Tutorial

How To Analyze Angular App Bundle Sizes with webpack Bundle Analyzer or source-map-explorer

Angular

Introduction

One of the most important factors to improve the loading performance of a web app is its bundle size. Modern module bundlers like webpack perform tree-shaking to eliminate dead code.

However, in larger apps, tree-shaking may not properly handle some undeeded imports and these will add bloat to the bundle size. Or certain modules may not be lazy loading properly and also add bloat to the main bundle.

In this article, you will be introduced to two tools to analyze your app’s bundle size: webpack-bundle-analyzer and source-map-explorer.

Prerequisites

If you would like to follow along with this article, you will need:

This tutorial was verified with Node v16.2.0, npm v7.18.1, @angular/cli v12.0.5, @angular/core v12.0.5, webpack-bundle-analyzer v4.4.2, and source-map-explorer v2.5.2.

Using webpack-bundle-analyzer

webpack-bundle-analyzer is a tool that analyzes a webpack stats JSON file that the Angular CLI can generate automatically upon building the app.

First, you’ll want to install webpack-bundle-analyzer in your project as a dev dependency:

  • npm install webpack-bundle-analyzer@4.4.2 --save-dev

Then, build your app for production using the Angular CLI and specify the --stats-json so that the webpack stats data gets exported to the dist folder:

  • ng build --configuration=production --stats-json

Now, run the local webpack-bundle-analyzer against the stats.json file using npx:

  • npx webpack-bundle-analyzer dist/*/stats.json

This will start a local server on port 8888 with an interactive FoamTree map of your production app bundle.

Here is an example of the result for a sample Angular app:

A screenshot of the results for webpack-bundle-analyzer. Modules are represented by differently-sized boxes indicating their file size. Most of the boxes in the main bundle appear to be are related to Angular. Other modules appear to be in a separate chunk.

You can interact with this visualization and select which bundles to display (e.g., main, vendor, chunks).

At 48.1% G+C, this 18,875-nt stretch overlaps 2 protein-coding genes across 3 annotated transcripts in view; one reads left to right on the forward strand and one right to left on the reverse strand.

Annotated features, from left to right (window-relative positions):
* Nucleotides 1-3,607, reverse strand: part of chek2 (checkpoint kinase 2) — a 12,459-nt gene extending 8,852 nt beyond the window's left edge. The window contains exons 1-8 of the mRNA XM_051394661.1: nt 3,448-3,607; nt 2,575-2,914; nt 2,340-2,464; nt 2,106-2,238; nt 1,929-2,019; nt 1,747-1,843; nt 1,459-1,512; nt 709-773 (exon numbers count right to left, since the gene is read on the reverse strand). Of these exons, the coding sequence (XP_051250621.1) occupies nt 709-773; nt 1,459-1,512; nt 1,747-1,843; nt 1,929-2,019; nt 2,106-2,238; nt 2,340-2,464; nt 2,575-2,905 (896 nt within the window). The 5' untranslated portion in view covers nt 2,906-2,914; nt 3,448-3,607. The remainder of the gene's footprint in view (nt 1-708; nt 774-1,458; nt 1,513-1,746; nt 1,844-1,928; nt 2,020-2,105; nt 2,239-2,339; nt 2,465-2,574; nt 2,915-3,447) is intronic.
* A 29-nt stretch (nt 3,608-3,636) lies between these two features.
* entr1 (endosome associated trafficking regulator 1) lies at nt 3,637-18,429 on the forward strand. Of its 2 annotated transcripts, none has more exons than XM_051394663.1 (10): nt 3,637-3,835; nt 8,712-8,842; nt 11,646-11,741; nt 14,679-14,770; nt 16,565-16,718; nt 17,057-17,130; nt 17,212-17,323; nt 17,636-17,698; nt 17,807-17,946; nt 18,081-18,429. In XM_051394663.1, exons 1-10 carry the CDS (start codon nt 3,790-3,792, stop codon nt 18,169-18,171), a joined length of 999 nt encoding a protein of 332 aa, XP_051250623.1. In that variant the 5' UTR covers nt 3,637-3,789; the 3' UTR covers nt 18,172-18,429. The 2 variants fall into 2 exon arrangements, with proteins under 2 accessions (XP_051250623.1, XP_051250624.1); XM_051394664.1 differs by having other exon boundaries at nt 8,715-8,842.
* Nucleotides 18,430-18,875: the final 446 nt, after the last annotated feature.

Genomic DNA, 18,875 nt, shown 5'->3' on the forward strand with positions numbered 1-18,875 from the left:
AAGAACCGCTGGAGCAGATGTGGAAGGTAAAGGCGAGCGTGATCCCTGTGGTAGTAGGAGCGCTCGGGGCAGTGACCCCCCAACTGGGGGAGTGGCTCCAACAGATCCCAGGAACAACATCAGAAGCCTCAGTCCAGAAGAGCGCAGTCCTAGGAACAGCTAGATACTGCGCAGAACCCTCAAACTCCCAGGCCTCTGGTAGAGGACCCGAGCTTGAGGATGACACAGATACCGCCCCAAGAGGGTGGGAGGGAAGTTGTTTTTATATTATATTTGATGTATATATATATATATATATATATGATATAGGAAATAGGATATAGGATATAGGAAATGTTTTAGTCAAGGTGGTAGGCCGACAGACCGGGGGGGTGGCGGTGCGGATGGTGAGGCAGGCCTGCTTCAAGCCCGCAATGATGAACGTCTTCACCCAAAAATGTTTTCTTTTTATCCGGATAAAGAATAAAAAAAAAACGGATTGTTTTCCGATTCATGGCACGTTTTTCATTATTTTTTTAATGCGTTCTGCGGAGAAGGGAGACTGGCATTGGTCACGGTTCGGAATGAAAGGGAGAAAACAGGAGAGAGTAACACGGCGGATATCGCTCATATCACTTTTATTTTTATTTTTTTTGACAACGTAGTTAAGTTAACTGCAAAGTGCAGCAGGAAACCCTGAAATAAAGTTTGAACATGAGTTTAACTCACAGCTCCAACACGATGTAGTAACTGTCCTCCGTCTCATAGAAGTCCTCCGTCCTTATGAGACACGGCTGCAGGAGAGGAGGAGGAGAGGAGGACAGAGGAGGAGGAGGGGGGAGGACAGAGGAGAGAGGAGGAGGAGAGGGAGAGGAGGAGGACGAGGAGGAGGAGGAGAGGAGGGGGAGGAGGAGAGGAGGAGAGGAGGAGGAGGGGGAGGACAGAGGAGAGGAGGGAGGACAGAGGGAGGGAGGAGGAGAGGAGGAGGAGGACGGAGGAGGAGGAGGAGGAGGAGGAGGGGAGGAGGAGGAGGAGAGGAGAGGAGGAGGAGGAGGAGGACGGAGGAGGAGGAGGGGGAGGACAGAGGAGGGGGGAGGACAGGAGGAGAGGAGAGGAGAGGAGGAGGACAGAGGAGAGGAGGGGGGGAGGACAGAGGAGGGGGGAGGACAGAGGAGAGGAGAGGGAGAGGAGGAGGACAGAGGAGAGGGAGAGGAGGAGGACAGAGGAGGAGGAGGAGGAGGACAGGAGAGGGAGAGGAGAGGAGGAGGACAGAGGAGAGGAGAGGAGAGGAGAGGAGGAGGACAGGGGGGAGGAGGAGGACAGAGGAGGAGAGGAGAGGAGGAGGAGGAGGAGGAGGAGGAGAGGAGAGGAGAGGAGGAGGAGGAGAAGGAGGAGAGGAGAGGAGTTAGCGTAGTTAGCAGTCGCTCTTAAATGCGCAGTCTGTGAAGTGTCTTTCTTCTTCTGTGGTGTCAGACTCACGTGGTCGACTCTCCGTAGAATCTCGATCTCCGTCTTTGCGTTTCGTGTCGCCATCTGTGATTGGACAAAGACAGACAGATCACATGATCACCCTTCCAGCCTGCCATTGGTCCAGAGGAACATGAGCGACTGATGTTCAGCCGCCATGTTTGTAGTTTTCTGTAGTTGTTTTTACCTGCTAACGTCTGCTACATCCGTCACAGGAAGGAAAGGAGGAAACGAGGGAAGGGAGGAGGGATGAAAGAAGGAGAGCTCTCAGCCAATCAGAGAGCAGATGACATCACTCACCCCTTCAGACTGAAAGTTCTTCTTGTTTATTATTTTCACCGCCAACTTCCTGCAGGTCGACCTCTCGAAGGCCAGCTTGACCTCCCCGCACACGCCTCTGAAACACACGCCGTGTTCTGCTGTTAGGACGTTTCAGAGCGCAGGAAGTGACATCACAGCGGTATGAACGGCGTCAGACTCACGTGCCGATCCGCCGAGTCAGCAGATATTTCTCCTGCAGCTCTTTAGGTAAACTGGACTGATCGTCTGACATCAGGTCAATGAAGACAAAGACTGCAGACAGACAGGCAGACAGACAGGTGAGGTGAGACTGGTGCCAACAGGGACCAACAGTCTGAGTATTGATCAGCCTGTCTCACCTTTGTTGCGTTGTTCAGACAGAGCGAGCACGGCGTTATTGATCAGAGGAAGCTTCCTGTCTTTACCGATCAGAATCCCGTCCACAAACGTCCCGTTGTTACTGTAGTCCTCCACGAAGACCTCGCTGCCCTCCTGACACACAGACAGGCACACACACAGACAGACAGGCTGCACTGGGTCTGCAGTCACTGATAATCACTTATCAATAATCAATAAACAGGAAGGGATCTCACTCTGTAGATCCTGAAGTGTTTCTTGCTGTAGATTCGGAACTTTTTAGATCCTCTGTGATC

In package.json, you can optionally create a new npm script that calls webpack-bundle-analyzer:

package.json
"scripts": {
  "stats": "webpack-bundle-analyzer dist/*/stats.json",
},

And now, whenever you want to access the stats on a production build, you can use the following command:

  • npm run stats

This command will run webpack-bundle-analyzer dist/*/stats.json.

Note: npm scripts look first in the local node_modules folder, so there’s no need to use npx here.

This concludes an introduction to webpack-bundle-analyzer.

Using source-map-explorer

source-map-explorer is a tool that uses a bundle’s generated source map files to analyze the size and composition of a bundler and render a visualization of the bundle.

To get started, first install the package in your project as a dev dependency:

  • npm install source-map-explorer@2.5.2 --save-dev

Then you’ll want to build your app for production and use the --source-map flag so that sourcemap files are generated for each JavaScript bundle:

  • ng build --configuration=production --source-map

After this, you can generate and launch the visualization by pointing at one of the JavaScript files from your bundle. For example, if we can to have a look at the main bundle it would look something like this:

  • npx source-map-explorer dist/*/main.*.js

Here is an example of the result for a sample Angular app:

A screenshot of the results for source-map-explorer. Modules are represented by differently-sized boxes indicating their file size. Most of the boxes in the main bundle appear to be are related to Angular.

This concludes an introduction to source-map-explorer.

Conclusion

In this article, you were introduced to two tools to analyze your app’s bundle size: webpack-bundle-analyzer and source-map-explorer.

These tools can help you identify all the modules in use by your project and help determine if any are particularly large that can be addressed manually either through customization or replacement with an alternative package.

Continue your learning with using webpack-bundle-analyzer to reduce the bundle size for an application.

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